Know Your History – 3rd December – Joseph Conrad born

know your history - writingOn this day… 3rd December, 1857 – Joseph Conrad born

Joseph Conrad (born Józef Teodor Konrad Korzeniowski; 3 December 1857 – 3 August 1924) was a Polish-British writer regarded as one of the greatest novelists to write in the English language. He was granted British nationality in 1886 but always considered himself a Pole. Though he did not speak English fluently until he was in his twenties (and always with a marked accent), he was a master prose stylist who brought a distinctly non-English sensibility into English literature. He wrote stories and novels, many with a nautical setting, that depict trials of the human spirit in the midst of an impassive, inscrutable universe.

On Writing

Heart is a psychological masterpiece about the subconscious mind. Influenced by Dante, Conrad takes his readers on an Inferno-like descent into the underworld of human existence—searching for lost idealism, a center that holds, a meaning to life, and the essence of our existence.Joseph Conrad - terror

Conrad explored the boundaries and limits of epistemology: how it is that we know things. How do we know what we know is one of philosophy’s greatest unanswered questions.

Did You Know?

In his twenties, Conrad resolved to kill himself with a gun – but miraculously he survived.

Joseph Conrad was a bit of a gambler in his youth. In 1878, up to his ears in gambling debts, the young Conrad attempted suicide by shooting himself in the chest. The bullet missed his heart, and he lived for the next 46 years, long enough to become one of the most important writers of his generation, with novels such as Heart of DarknessLord JimNostromoVictory, and The Secret Agent earning him the respect of critics and fellow writers.

For this and other interesting facts on Joseph Conrad visit interestingliterature.com

Advertisements

Know Your History – 2nd December – Ann Patchett born

know your history - writingOn this day… 2nd December, 1963 – Ann Patchett born

Ann Patchett (born December 2, 1963) is an American author. She received the Orange Prize for Fiction and the PEN/Faulkner Award in 2002 for her novel Bel Canto. Patchett’s other novels include Run, The Patron Saint of Liars, Taft, State of Wonder, and The Magician’s Assistant, which was shortlisted for the Orange Prize.

On Writing

Some writing tips from Ann Patchett

  1. Ideas are everywhere. Lift up a big rock and look under it, stare into a window of a house you drive past and dream about what’s going on inside. Read the newspaper, ask your father about his sister, think of something that happened to you or someone you know and then think about it turning out an entirely different way.Ann Patchett - reading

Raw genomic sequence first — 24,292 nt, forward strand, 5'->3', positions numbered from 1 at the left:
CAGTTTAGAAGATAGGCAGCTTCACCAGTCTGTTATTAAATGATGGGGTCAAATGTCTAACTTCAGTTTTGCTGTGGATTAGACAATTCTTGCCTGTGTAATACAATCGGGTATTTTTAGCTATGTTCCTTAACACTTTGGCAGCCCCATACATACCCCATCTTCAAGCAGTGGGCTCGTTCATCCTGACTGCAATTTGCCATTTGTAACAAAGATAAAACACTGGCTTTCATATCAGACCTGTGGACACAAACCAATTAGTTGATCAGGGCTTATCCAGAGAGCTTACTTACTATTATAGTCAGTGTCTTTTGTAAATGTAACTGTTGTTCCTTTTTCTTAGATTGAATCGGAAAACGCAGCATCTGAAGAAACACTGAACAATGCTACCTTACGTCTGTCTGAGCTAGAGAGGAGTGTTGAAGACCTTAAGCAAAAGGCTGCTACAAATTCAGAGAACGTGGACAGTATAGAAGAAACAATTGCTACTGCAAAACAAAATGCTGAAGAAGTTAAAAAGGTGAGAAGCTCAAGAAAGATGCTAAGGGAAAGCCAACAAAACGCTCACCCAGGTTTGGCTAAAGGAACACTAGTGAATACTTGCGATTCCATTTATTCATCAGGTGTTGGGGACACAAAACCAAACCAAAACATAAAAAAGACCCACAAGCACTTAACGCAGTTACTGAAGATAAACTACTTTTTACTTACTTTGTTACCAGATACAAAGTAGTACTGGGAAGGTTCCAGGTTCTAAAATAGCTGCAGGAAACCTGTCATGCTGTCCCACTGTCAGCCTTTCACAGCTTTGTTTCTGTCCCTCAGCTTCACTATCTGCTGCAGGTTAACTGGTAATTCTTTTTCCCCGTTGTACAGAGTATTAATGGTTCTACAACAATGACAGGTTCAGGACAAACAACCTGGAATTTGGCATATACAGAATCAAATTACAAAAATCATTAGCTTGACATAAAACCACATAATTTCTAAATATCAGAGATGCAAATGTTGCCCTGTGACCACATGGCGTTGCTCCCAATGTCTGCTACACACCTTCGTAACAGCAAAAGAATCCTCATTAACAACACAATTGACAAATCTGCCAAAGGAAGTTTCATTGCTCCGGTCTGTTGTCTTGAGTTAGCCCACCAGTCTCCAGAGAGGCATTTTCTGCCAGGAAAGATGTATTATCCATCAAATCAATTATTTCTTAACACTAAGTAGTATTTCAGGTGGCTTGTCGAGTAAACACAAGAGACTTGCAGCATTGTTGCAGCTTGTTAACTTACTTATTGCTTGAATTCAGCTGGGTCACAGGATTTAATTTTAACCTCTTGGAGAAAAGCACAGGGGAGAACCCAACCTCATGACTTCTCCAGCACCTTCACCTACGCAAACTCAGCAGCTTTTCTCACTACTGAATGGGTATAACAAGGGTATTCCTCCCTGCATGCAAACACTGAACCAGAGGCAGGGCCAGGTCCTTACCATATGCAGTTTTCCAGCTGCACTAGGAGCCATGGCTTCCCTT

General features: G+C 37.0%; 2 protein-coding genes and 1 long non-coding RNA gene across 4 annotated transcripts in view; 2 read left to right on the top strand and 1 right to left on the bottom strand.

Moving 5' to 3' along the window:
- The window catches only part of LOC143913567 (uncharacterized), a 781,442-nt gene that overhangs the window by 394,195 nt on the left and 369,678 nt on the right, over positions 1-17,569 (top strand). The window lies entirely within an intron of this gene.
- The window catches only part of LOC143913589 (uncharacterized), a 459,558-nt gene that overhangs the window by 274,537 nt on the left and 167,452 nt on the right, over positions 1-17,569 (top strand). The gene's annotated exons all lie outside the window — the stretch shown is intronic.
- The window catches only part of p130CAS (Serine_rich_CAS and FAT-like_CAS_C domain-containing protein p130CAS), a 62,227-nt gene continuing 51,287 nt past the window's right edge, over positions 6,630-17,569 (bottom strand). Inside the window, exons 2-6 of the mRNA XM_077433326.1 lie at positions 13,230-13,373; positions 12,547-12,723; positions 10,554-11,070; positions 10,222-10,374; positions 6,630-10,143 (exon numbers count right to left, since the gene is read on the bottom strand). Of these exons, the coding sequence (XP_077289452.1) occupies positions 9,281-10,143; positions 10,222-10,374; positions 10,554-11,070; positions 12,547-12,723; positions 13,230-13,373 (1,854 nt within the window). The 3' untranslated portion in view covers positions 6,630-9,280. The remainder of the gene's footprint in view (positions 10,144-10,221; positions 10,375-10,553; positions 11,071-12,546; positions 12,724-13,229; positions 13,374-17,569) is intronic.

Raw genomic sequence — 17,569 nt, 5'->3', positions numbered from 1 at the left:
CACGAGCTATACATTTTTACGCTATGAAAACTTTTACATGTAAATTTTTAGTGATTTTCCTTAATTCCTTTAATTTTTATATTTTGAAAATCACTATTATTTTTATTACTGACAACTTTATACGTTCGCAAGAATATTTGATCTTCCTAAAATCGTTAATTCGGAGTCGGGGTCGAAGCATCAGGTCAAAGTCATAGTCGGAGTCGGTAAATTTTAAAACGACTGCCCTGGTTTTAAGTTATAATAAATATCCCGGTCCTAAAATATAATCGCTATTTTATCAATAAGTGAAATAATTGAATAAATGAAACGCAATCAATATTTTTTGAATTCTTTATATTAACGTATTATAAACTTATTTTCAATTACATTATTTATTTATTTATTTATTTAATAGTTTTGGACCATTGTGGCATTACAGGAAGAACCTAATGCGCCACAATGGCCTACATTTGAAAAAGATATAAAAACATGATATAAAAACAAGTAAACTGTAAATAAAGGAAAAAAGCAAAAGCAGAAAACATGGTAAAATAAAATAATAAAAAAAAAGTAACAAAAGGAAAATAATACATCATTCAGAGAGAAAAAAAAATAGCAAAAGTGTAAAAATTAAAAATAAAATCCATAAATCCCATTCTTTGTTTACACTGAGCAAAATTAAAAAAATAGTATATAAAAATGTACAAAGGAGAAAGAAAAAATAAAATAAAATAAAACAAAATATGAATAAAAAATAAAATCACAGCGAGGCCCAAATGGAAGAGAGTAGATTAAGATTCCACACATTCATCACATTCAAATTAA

2. Even if you’re writing a book that jumps around in time, has ten points of view, and is chest-deep in flashbacks, do your best to write it in the order in which it will be read, because it will make the writing, and the later editing, incalculably easier.
  3. One method of revision that I find both loathsome and indispensable is reading my work aloud when I’m finished. There are things I can hear—the repetition of words, a particularly flat sentence—that I don’t otherwise catch.

Did You Know?

A few years ago, Ann Patchett opened an independent bookstore in Nashville called Parnassus.

Know Your History – 1st December – Candace Bushnell born

know your history - writingOn this day… 1st December, 1958 – Candace Bushnell born

Candace Bushnell (born December 1, 1958) is an American novelist and television producer. She wrote a column for The New York Observer (1994–96) that was adapted into the bestselling Sex and the City anthology. The book was the basis for the HBO hit series Sex and the City (1998–2004) and two subsequent movies.

Bushnell followed the best-selling work with the international bestselling novels 4 Blondes (2001), Trading Up (2003), Lipstick Jungle (2005), One Fifth Avenue (2008), The Carrie Diaries (2010) and Summer and the City (2011).

On Writing

Take Inspiration From Reality, Carefully

It’s no secret that Carrie Bradshaw is based on Bushnell, and that many people and events in her other works are also influenced by the Candace Bushnell women fireauthor’s real life. That’s not a bad thing — but, as Bushnell advised, it’s important to remember that fiction and reality do not intersect when taken literally. Putting an actual person on the page rarely works well, because fiction is about creating your own world, with a unique vision and voice that may be inspired — but not entirely based — on real life.

Did You Know?

Bushnell has suffered from depression

In an interview on Oprah when asked the biggest obstacle she had overcome Bushnell responds,

“Depression. Stone cold depression where you cannot get out of bed and you’re convinced you have a horrible disease and spend all your time writing half-baked suicide notes. And, of course, nobody can tell you what’s wrong with you. But that was